NORTH CALDWELL, NJ — In order to reiterate the community’s interest and enthusiasm for improving the town’s athletic fields and facilities, a group of North Caldwell residents have been attending borough council meetings to create a partnership on these improvements.

Led by John Rapkin and Josh Leitner, the group of dedicated local parents ultimately convinced the mayor and council to work together on achieving these goals.

At last month’s public meeting, the council gave Rapkin and Leitner feedback and input about the many considerations and challenges that go into decisions like this one. Rapkin and Leitner came back on May 24 with more men, at the suggestion of Mayor Joseph Alessi, to prove their commitment to getting these improvements underway.

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“I think it’s important for us to express our commitment to achieving this,” said Rapkin. “The improvements are something we feel we can accomplish in partnership with the town. We understand that beyond the town, there are other ways to help fund projects and as a group we are committed to helping do that.”

According to Rapkin, the group of parents has already taken some small actions, including a meeting with Councilman Joshua Raymond and Athletic Director Bill Maranz, who gave them a better understanding of different ways to fund these projects, as well as a preliminary conversation with a nonprofit recreation fund about hosting some fall fundraising events.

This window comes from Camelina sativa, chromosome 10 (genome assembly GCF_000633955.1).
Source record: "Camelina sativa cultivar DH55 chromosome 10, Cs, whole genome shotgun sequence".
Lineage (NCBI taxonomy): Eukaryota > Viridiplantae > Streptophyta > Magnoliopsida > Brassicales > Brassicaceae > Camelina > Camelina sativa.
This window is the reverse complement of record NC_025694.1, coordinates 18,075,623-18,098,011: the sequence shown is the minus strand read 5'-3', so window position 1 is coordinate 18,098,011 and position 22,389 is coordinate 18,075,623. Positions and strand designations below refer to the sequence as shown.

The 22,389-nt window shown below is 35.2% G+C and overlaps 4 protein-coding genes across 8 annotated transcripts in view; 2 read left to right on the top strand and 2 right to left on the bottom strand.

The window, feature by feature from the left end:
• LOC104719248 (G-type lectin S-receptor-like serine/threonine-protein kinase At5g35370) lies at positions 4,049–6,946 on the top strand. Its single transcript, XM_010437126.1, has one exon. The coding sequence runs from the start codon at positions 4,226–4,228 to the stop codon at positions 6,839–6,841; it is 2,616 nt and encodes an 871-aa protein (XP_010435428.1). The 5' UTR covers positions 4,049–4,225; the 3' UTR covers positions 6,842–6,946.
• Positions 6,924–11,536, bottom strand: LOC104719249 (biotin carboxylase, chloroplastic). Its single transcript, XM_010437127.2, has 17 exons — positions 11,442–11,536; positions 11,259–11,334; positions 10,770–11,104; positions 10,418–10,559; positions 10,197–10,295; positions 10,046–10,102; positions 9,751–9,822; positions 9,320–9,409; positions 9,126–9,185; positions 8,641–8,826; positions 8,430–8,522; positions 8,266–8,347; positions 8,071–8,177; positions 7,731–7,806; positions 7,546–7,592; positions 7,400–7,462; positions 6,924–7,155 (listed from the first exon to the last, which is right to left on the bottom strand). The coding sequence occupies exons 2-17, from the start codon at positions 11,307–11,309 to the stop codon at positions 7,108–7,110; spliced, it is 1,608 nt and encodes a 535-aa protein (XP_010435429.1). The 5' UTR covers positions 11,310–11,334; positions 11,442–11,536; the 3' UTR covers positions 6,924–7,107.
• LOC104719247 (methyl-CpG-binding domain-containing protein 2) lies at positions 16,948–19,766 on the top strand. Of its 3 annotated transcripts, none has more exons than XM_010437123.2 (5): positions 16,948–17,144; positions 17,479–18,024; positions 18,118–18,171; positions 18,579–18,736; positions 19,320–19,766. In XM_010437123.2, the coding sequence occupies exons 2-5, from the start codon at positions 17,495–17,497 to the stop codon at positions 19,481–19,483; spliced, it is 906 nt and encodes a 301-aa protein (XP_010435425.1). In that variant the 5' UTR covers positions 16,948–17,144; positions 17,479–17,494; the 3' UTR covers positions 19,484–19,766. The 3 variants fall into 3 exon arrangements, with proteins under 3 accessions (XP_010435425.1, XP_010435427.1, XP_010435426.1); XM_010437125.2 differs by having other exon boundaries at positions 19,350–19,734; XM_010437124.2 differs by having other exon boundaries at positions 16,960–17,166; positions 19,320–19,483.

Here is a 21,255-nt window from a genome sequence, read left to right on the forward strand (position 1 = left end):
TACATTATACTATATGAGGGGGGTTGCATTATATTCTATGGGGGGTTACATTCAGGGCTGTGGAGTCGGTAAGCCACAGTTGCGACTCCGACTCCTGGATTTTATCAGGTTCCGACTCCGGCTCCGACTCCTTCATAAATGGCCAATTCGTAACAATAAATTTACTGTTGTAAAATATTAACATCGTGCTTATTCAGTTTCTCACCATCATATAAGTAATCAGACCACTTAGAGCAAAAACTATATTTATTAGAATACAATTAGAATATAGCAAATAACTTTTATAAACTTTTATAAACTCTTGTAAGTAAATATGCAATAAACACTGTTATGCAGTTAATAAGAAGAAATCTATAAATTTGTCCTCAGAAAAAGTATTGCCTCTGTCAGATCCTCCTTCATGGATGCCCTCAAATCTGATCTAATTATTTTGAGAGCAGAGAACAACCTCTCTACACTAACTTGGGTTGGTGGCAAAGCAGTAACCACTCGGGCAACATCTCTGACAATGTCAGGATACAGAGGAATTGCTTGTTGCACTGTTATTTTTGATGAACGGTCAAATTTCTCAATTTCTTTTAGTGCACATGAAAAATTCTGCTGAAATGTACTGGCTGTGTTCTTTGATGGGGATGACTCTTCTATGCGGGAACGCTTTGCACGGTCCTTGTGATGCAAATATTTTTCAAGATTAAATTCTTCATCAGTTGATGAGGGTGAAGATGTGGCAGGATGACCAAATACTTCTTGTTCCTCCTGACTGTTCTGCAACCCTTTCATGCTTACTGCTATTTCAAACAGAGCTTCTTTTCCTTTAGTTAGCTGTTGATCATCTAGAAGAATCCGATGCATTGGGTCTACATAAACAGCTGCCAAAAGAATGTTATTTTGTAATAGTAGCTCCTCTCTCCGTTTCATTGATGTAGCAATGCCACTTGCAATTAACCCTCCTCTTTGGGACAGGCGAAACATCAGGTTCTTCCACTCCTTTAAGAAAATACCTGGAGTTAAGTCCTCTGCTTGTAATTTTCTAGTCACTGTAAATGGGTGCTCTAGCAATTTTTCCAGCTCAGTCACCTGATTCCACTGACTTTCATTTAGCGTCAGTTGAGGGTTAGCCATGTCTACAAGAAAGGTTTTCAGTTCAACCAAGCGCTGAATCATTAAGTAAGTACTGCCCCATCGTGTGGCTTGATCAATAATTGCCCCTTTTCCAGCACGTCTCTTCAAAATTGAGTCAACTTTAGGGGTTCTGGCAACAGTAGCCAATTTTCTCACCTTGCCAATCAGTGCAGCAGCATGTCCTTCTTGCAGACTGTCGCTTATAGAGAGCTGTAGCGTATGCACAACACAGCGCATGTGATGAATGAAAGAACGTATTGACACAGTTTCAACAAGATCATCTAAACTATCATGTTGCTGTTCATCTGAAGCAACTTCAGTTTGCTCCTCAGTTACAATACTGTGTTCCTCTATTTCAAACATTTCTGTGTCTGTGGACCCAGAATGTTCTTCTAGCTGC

With the intention of creating a board of parents to organize these projects, Rapkin and Leitner also sent an email to a handful of people recapping the progress that has been made and the conversations that have occurred, which received comments from more than two-dozen households expressing their enthusiasm and willingness to get involved.

“Not only did we hear it, but we took some of your feedback back to the group and we’ve taken actions immediately after,” said Leitner. “There’s an audience big enough to impact, that’s on board and will have productive discussions toward how to fund these things. It’s got to be a combo of what we can do through various fundraising efforts, but no doubt about it, the weight of this as far as we can take it will be needed.”

Attending the meeting, according to Rapkin and Leitner, was one immediate action that could be taken to make it known that this is a priority amongst the residents of North Caldwell.

Now that the group has proved that there is a big enough audience to make material impact, much like it did with the acquisition of Walker’s Pond, the group is looking for more input from the town and its assistance in evaluating some of the prices of these projects. With the town’s partnership and support, the group can begin to prioritize these projects based on cost, difficulty and necessity.

“Walker’s Pond is a great example of when there’s sufficient motivation and same backing, something will get done at material impact,” said Leitner. “I think everyone’s view is, ‘The town’s interested in hearing us, let’s give them the feedback and hold each other collectively accountable.’”

During the next follow up, the council asked that everyone come ready with plans and ideas so they can keep the momentum of the shared commitment going in order to make those desires a reality. The group agreed to come forward with a rational proposal of exactly what the citizens need in both the near and long-term future.

“It will take time to see these improvements,” said Raymond. “Ultimately, unfortunately, our kids may not see these improvements, but we all understand and agree that this is what’s better for the town.”